Health MOT

If you haven’t already, visit our Plan Ahead page. It has loads of great information to help you navigate your lifelong journey with HIV.

Use the Health MOT to create your personalised checklist of topics you may want to discuss with your HIV consultant or at your annual assessment with your GP. There are a number of assessments recommended by the British HIV Association (BHIVA) which you may want to consider as you plan for your lifelong journey with HIV. As you work through the MOT, tick the boxes that you would like to be reminded of – and print off a handy checklist at the end to take to your next appointment. Remember, you have the right to be involved in making decisions about your health.

Health MOT Summary

Thank you for taking the time to think about your lifelong journey with HIV. This is your life, your HIV and your journey – but even experienced drivers need a handbook!

See below for the topics you selected to talk through with your doctor:

HIV Health MOT
Summary

Managing your HIV
Checklist

My viral load

• You have probably come across the term “viral load” before. It indicates the amount of HIV in your body fluids and should be regularly measured at your HIV clinic.1

• As there is no cure for HIV, an “undetectable viral load” is the current goal of HIV treatment. It means you have fewer than 50 copies per millilitre in your blood, which means your antiretroviral medications are working effectively.1,2 Having an undetectable viral load in the laboratory doesn’t mean that the virus is gone from your body.1 An undetectable viral load means your immune system can recover, stay strong and reduces the risk of passing on the virus.1

• Use the links below for more information on viral load, and don’t forget to speak to your doctor about yours.
www.aidsmap.com/Viral-load/page/1044622/
www.tht.org.uk/myhiv/HIV-and-you/Simple-science/Whats-happening
www.labtestsonline.org.uk/understanding/analytes/viral-load/tab/test/

My HIV Treatment

• You might feel healthy right now, but HIV can damage the immune system and cause a range of illnesses.3 Guidelines now recommend that everyone who has HIV can start treatment when they feel that the time is right. Starting treatment also reduces your viral load, which decreases your risk of passing on HIV.

• As a patient, you have the right to treatment which meets your needs and preferences.4 All patients should be able to talk through their treatment options with their clinician in order to make treatment decisions together.

• Use the links below for more information on HIV treatment, and speak to your healthcare professional if you’re struggling to stick to your treatment or have any questions.

www.aidsmap.com/Why-taking-your-HIV-treatment-properly-is-so-important/page/1327020/

www.tht.org.uk/myhiv/HIV-and-you/Your-treatment

www.aidsmap.com/HIV-treatment/cat/1378/

My Mental Health

• Anyone can struggle with their mental health at any point, but people living with HIV are more likely to experience mental health problems than people who do not have HIV.5 The reasons for this are varied but include the complex and long-term nature of HIV, stress around diagnosis and the side effects of some HIV medications.6

• No matter what the reason is, it’s important to look after your mental health and get the support you need.

• Mental health conditions include depression, anxiety disorders, mood disorders, and personality disorders. For a description of specific mental health conditions and their symptoms visit www.mentalhealth.gov.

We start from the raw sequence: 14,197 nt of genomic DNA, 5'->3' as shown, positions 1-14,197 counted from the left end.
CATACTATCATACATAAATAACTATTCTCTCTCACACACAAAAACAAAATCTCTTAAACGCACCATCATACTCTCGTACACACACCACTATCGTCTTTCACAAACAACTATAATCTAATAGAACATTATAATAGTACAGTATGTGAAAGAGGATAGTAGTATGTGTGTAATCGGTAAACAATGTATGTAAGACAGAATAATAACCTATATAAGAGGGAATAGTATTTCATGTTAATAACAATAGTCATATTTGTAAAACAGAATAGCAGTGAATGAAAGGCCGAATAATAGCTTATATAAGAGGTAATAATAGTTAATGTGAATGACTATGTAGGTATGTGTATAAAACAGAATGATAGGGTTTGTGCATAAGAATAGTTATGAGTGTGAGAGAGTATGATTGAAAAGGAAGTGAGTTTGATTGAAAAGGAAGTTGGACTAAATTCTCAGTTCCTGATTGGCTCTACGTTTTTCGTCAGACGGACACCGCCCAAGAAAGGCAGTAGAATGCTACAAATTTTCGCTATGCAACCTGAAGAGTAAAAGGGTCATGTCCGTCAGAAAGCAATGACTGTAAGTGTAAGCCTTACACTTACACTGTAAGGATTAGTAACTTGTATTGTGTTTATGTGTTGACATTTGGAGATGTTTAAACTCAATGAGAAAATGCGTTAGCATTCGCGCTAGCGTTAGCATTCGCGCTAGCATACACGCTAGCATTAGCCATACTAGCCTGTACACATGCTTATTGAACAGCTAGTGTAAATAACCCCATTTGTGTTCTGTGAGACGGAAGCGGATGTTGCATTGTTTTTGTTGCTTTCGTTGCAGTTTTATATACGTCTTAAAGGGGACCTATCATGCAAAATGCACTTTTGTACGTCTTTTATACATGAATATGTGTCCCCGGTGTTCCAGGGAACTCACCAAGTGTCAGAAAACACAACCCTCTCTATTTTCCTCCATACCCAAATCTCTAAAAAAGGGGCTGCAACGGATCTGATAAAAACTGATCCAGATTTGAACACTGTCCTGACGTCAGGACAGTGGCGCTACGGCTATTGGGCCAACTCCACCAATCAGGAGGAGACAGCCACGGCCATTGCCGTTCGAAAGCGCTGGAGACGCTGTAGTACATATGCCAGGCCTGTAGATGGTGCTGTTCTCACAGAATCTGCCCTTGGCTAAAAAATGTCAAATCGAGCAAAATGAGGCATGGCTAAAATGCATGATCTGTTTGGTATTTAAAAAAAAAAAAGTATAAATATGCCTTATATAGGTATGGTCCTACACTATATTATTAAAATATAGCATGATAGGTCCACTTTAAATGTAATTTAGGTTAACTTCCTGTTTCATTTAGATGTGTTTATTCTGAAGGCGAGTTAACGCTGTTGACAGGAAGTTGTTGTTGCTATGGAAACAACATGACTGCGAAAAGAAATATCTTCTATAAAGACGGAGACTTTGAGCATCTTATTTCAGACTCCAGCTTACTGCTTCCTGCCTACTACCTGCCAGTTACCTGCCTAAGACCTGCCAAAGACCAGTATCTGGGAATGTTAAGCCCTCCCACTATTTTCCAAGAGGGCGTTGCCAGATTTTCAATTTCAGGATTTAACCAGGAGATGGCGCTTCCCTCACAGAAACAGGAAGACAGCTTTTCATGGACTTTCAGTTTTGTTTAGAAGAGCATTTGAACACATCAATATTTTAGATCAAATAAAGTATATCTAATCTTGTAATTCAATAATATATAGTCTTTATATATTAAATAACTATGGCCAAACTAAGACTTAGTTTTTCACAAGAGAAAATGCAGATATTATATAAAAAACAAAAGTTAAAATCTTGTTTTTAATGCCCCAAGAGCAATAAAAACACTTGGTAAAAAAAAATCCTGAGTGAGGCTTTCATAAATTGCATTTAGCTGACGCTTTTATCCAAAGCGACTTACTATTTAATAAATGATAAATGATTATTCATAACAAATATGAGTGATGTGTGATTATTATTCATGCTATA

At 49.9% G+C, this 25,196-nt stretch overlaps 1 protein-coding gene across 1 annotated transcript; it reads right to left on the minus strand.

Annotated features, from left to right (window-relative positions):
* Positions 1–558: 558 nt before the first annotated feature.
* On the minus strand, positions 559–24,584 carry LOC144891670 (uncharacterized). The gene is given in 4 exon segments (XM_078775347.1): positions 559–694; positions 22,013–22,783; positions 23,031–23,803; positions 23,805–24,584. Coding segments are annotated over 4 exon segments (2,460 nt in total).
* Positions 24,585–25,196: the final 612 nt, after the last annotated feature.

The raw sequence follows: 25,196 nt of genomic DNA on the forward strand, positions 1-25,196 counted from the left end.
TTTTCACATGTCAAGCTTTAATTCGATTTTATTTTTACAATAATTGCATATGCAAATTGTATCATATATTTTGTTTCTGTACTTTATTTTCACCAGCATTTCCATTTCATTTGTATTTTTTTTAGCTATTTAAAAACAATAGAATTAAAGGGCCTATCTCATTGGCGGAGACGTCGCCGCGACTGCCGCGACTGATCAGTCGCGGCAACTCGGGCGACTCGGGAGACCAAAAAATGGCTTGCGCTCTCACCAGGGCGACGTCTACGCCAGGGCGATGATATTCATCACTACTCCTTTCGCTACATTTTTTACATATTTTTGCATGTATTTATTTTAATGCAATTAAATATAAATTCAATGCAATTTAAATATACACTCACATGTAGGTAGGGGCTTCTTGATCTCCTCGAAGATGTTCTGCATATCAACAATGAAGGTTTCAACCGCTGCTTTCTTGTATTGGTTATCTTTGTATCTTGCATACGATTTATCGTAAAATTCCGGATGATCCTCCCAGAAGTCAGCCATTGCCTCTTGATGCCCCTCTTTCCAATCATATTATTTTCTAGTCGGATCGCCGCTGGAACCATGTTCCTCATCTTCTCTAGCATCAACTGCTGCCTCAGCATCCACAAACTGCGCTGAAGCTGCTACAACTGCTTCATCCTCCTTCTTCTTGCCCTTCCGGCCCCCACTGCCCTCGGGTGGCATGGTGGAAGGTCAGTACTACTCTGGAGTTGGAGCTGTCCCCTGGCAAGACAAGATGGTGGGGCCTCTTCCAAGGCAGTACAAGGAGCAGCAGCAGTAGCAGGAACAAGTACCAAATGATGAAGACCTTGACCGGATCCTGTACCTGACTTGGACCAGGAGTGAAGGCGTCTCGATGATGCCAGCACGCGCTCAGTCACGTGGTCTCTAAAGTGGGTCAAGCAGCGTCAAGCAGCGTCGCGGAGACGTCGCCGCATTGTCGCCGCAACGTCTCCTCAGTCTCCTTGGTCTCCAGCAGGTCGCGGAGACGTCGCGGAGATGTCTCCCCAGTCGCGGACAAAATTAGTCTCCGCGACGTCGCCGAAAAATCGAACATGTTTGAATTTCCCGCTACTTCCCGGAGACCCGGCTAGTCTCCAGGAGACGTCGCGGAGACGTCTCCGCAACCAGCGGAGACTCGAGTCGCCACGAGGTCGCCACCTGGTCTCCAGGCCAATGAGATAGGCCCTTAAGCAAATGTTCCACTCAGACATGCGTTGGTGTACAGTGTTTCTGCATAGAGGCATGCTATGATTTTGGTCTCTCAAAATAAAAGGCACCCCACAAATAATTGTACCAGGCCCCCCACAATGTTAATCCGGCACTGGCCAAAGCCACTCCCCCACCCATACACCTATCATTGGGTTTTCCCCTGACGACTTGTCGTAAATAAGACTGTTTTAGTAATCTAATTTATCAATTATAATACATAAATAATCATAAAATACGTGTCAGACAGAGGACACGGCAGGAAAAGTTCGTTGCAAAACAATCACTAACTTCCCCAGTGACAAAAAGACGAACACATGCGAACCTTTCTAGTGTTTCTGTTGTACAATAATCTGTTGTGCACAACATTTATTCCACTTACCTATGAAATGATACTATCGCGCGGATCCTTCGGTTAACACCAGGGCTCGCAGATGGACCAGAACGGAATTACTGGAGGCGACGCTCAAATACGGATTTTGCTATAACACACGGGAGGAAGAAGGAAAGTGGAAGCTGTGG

• If you are going through low points or are worried about your mental health, don’t hesitate to speak to your HIV consultant about how you are feeling. You are entitled to regular mental health screenings and you can get care and support from a specialist, if you need it.7

• Other ways of to help improve mental health may include:

  • o Joining a peer support group for people living with HIV or mental health conditions
  • o Exercising regularly to increase your energy levels and boost your mood
  • o Meditating to ease depression, anxiety and stress

Support groups

• From time to time we all need a little help and support. Living with an HIV diagnosis is not an easy task, and sometimes things can be overwhelming, particularly if you’re not able to turn to friends and family for support.

• Getting involved with a support group can be a great way to connect with people who face similar challenges — you may even help others on the way. A selection of local and national groups is listed below. You can also check with your local HIV clinic for nearby groups.

Click here to search for support groups across the UK and Ireland: http://patient.info/support/aids-and-hiv-1208

National UK:

London:

Bedfordshire:

Manchester:

Sussex:

Ireland:

Scotland:

If you prefer to speak to someone on the phone, you can always call the National Sexual Health Helpline on 0300 123 7123. It’s a confidential service where you can get advice about HIV and AIDS, sexual health, STDs, local services, clinics and support services. It’s free to call and is open from 9am-8pm Monday-Friday.

Your lifestyle
Checklist

Exercise

• Exercise can reduce the risk of cardiovascular problems by 35%, as well as helping to strengthen your mental health by decreasing your chances of getting depression by 30%.8

• However, sticking to an exercise regime isn’t always easy. You may enjoy exercise more if you invest a little bit of time into planning and thinking about your exercise plan. See the links below for information on apps, and tips and tricks that can help you get into an exercise regime and stick to it: